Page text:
WASHINGTON – The Federal Election Commission impermissibly narrowed disclosure requirements for corporations and labour organizations that finance electioneering communications, the political ads that run close to an election, a federal judge ruled Tuesday.
In setting aside an FEC regulation, U.S. District Judge Amy Berman Jackson said the commission initiated a rulemaking in response to a Supreme Court decision, but that nothing in the Supreme Court case amounted to a basis for the FEC to narrow the disclosure rules Congress had enacted. She said the FEC regulation was arbitrary, capricious and contrary to law.
Jackson said there was little or nothing in the administrative record that would support the FEC’s decision to introduce a limit into the broad disclosure rules in the Bipartisan Campaign Reform Act.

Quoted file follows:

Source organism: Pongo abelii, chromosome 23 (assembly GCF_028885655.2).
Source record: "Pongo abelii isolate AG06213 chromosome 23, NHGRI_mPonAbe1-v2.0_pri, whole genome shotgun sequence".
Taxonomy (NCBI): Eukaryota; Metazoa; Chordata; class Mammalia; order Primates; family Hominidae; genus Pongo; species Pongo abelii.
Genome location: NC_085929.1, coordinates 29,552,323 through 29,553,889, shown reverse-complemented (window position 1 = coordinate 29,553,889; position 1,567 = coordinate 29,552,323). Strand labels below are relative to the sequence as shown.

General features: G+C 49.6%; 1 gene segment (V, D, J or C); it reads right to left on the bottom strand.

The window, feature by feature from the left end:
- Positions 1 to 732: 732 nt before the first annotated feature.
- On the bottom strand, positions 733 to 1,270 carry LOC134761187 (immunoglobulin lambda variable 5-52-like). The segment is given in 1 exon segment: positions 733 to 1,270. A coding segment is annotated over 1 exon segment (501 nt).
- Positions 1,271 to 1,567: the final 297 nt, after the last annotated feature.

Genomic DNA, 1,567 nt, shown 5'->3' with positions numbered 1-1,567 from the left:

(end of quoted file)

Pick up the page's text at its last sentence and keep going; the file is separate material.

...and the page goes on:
“Congress passed the disclosure provisions of the BCRA to promote transparency and to ensure that members of the public would be aware of who was trying to influence their votes just before an election,” Jackson wrote.
She said the regulation creates “an easily exploited loophole that allows the true sponsors of advertisements to hide behind dubious and misleading names.”
The judge’s decision came in a lawsuit over electioneering communications in congressional campaigns — the broadcasts, cable or satellite communications distributed shortly before an election that refer to a clearly identified candidate for office.
The decision was issued in a lawsuit brought in 2011 by Rep. Chris Van Hollen, D-Md.
The FEC through flawed regulations facilitated the flow of so-called dark money into federal elections, said Fred Wertheimer, president of Democracy 21, which tracks political money in elections. Wertheimer worked on the case with Van Hollen.